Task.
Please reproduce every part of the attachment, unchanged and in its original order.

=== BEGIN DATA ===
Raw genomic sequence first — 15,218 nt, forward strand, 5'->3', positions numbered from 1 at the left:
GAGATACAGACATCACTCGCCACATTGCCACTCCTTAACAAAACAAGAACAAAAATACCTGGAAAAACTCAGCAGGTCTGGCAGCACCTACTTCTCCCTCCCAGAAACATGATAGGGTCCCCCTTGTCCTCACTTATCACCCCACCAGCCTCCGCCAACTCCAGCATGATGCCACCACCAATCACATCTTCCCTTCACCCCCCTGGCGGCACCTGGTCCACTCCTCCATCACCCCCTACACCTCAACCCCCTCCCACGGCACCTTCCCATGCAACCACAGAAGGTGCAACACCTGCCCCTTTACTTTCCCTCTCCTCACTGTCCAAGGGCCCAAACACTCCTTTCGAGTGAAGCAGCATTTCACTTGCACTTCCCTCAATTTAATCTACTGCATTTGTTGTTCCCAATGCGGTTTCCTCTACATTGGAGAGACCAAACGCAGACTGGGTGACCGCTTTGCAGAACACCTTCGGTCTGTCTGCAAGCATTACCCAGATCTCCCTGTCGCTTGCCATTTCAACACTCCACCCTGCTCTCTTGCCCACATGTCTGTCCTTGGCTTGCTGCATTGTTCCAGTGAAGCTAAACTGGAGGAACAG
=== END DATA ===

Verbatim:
Raw genomic sequence first — 15,218 nt, forward strand, 5'->3', positions numbered from 1 at the left:
GAGATACAGACATCACTCGCCACATTGCCACTCCTTAACAAAACAAGAACAAAAATACCTGGAAAAACTCAGCAGGTCTGGCAGCACCTACTTCTCCCTCCCAGAAACATGATAGGGTCCCCCTTGTCCTCACTTATCACCCCACCAGCCTCCGCCAACTCCAGCATGATGCCACCACCAATCACATCTTCCCTTCACCCCCCTGGCGGCACCTGGTCCACTCCTCCATCACCCCCTACACCTCAACCCCCTCCCACGGCACCTTCCCATGCAACCACAGAAGGTGCAACACCTGCCCCTTTACTTTCCCTCTCCTCACTGTCCAAGGGCCCAAACACTCCTTTCGAGTGAAGCAGCATTTCACTTGCACTTCCCTCAATTTAATCTACTGCATTTGTTGTTCCCAATGCGGTTTCCTCTACATTGGAGAGACCAAACGCAGACTGGGTGACCGCTTTGCAGAACACCTTCGGTCTGTCTGCAAGCATTACCCAGATCTCCCTGTCGCTTGCCATTTCAACACTCCACCCTGCTCTCTTGCCCACATGTCTGTCCTTGGCTTGCTGCATTGTTCCAGTGAAGCTAAACTGGAGGAACAG